groups of Afghan people of all ages enjoy their right to education.

Ministry of Foreign Affairs – State of Qatar

Pakistan urges Afghan authorities to revisit the decision to suspend university and higher education for female students in Afghanistan

Pakistan is disappointed to learn about the suspension of university and higher education for female students in Afghanistan.

Pakistan’s position on this issue has been clear and consistent. We strongly believe that every man and woman has the inherent right to education in accordance with the injunctions of Islam.

We strongly urge the Afghan authorities to revisit this decision.

Islamabad

21 December 2022

Ministry of Foreign Affairs – Islamic Republic of Pakistan

THE UNITED ARAB EMIRATES CONDEMNS THE TALIBAN’S DECISION TO BAN GIRLS FROM HIGHER EDUCATION

Ambassador Lana Nusseibeh, Assistant Minister for Political Affairs and Permanent Representative to the United Nations, reiterated the UAE’s strong condemnation of the most recent decision by the Taliban to ban Afghan women and girls from accessing higher education. The decision is the latest example of the restrictions imposed on Afghan women and girls since August 2021 aimed at their erasure from public life.

The decision profoundly jeopardizes the international community’s efforts to engage with the Taliban in the interest of the Afghan people.

The UAE reaffirms that this decision, as well as the earlier bans on girls from accessing secondary education, violate fundamental human rights, contravene the teachings of Islam, and must be swiftly reversed.

The UAE will remain steadfast in its longstanding support for and commitment to Afghanistan’s sovereignty, stability, security, and prosperity, in cooperation with regional and international partners.

Ministry of Foreign Affairs – United Arab Emirates

Press Release Regarding the ban on Higher Education for Girls in Afghanistan

We are saddened and concerned about the ban imposed also on higher education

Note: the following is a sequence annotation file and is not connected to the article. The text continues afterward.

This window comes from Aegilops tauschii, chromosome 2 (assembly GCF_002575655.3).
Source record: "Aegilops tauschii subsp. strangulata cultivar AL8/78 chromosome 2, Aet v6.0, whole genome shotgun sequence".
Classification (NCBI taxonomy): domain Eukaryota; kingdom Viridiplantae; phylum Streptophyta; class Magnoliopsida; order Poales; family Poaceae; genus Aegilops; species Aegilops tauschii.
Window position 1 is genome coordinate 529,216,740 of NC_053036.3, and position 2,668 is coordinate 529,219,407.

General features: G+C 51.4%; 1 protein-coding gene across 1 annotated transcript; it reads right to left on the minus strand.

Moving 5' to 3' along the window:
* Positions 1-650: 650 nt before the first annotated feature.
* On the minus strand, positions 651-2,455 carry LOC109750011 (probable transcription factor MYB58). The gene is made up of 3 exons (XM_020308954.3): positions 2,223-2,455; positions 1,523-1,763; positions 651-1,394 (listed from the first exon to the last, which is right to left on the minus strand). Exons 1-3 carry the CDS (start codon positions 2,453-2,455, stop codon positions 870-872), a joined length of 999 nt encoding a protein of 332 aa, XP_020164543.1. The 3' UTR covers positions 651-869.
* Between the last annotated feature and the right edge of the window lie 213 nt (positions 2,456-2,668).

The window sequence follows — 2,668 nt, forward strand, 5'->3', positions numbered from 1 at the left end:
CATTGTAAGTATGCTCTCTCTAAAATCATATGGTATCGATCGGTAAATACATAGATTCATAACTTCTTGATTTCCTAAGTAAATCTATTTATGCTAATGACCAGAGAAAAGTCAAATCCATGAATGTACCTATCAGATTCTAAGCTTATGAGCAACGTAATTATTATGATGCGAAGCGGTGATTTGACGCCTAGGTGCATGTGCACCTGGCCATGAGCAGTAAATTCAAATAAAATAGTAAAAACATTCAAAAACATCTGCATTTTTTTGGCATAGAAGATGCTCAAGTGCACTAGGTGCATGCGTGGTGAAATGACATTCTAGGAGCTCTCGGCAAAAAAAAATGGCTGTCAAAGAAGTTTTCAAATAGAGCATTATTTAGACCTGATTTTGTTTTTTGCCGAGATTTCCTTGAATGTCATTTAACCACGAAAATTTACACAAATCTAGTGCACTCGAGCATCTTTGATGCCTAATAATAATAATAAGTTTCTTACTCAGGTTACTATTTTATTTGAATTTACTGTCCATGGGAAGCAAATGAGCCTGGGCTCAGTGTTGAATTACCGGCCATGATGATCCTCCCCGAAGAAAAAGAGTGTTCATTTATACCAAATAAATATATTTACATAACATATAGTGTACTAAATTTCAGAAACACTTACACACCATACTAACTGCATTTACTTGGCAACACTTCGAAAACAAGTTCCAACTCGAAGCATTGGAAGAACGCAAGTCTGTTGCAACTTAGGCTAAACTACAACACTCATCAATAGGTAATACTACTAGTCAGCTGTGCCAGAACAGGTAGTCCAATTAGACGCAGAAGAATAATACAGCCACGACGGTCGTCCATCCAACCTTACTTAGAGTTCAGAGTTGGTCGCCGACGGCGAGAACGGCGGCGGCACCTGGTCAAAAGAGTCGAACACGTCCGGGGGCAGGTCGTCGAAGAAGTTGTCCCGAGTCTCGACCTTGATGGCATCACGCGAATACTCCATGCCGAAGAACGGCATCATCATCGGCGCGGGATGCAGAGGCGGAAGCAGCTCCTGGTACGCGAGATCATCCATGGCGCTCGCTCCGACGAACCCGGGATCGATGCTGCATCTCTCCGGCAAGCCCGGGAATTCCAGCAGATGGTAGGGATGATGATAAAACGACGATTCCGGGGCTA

for girls in Afghanistan.

Education is a fundamental human right which all individuals must enjoy and not be deprived of, on the basis of equal opportunity and in a non-discriminatory manner.

It is essential for the prosperity and future of the country that all girls are entitled to education without any exception in Afghanistan in line with the expectation of
its people.

In this regard, we state our expectation for the decision to be revised and necessary
steps to be taken as soon as possible.

Ministry of Foreign Affairs – Republic of Turkiye

The Ministry of Foreign Affairs expresses the Kingdom of Saudi Arabia’s surprise and regret at the decision of the #Afghan caretaker Government to deny Afghan girls the right to university education, and calls on it to reverse this decision, which is shocking to all Islamic countries and is contrary to giving Afghan women their full legitimate rights, foremost of which is the right to education, which contributes to supporting security, stability, development and prosperity for Afghanistan.

Ministry of Foreign Affairs – Saudi Arabia

Malala, others condemn ban

Banning the education of girls 16+ is a clear violation of human rights, but it can also doom the economic future of Afghanistan, relegating half of its people to a life of poverty and ignorance.

Dr. Abdel Aziz Hamad Aluwaisheg (Assistant Secretary-General, Gulf Co-operation Council)

The Gulf Co-operation Council – GCC comprises Bahrain, Kuwait, Oman, Qatar, Saudi Arabia and the UAE.

The Taliban administration took a decision banning female students from entering universities in Afghanistan.

A decision against the spirit of Islam.

This prohibition has no place in religion.

Ibrahim Kalin (Turkiye’s Presidential Spokesperson)

The Taliban may lock all the classrooms and university gates in the country — but they can never lock up women’s minds. They cannot stop girls from seeking knowledge. They cannot kill the quest to learn.

Malala